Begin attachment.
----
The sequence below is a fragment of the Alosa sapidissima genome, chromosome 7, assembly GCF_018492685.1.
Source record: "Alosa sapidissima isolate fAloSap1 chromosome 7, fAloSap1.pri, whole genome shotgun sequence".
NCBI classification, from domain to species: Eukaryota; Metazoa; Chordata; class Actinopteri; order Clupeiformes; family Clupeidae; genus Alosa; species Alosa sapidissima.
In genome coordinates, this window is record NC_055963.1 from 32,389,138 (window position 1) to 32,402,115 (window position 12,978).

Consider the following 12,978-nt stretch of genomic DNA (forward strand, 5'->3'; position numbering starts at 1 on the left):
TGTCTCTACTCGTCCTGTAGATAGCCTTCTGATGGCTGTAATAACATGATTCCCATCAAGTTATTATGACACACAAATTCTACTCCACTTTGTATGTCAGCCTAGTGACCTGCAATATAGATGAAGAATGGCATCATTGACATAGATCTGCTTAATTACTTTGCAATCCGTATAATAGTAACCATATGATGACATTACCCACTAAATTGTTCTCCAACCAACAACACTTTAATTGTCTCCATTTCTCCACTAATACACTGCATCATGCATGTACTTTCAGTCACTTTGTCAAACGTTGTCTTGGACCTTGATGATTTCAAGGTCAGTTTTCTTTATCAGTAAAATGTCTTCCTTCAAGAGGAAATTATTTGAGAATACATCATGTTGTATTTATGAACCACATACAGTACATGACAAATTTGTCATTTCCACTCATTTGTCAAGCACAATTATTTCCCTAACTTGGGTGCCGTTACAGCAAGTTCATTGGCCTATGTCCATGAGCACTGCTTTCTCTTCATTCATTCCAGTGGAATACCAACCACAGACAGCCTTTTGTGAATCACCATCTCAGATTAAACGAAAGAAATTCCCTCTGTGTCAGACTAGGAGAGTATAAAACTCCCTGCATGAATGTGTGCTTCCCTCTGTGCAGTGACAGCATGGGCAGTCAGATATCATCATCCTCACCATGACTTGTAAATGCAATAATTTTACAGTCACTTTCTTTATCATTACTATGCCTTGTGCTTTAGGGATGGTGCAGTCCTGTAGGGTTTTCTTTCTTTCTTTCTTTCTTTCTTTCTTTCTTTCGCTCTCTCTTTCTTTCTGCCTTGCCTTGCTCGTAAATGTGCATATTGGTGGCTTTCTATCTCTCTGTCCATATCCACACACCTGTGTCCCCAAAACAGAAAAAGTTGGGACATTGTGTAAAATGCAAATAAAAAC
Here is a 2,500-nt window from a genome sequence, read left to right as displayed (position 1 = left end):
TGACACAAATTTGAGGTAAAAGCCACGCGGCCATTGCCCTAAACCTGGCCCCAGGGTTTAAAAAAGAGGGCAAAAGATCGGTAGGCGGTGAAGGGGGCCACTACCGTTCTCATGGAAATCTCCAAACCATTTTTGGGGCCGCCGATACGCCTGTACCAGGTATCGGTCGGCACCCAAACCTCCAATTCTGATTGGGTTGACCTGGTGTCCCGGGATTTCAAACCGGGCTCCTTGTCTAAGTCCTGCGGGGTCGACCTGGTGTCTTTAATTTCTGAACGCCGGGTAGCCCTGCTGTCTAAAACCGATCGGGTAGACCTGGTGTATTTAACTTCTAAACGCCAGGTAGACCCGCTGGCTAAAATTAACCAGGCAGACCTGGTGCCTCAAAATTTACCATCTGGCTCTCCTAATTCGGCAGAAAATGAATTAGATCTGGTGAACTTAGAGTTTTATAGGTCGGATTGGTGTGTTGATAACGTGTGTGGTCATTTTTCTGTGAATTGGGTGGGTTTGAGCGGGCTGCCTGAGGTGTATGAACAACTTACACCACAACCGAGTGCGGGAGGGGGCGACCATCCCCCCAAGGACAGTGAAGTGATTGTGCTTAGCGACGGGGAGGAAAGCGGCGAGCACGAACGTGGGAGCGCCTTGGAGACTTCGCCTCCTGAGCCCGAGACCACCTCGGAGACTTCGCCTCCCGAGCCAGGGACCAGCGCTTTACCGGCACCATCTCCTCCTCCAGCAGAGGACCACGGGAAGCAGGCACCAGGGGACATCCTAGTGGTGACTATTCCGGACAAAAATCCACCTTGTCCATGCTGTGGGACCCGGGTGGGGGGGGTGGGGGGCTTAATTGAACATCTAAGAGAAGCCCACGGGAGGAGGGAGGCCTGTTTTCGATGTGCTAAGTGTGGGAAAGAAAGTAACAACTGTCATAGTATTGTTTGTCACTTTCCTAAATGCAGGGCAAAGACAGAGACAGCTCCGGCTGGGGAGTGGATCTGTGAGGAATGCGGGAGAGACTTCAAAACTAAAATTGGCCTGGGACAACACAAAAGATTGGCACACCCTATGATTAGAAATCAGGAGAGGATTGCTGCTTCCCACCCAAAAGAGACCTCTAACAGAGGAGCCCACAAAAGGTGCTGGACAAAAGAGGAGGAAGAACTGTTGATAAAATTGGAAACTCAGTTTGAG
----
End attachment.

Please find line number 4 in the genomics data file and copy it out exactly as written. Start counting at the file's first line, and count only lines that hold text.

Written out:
In genome coordinates, this window is record NC_055963.1 from 32,389,138 (window position 1) to 32,402,115 (window position 12,978).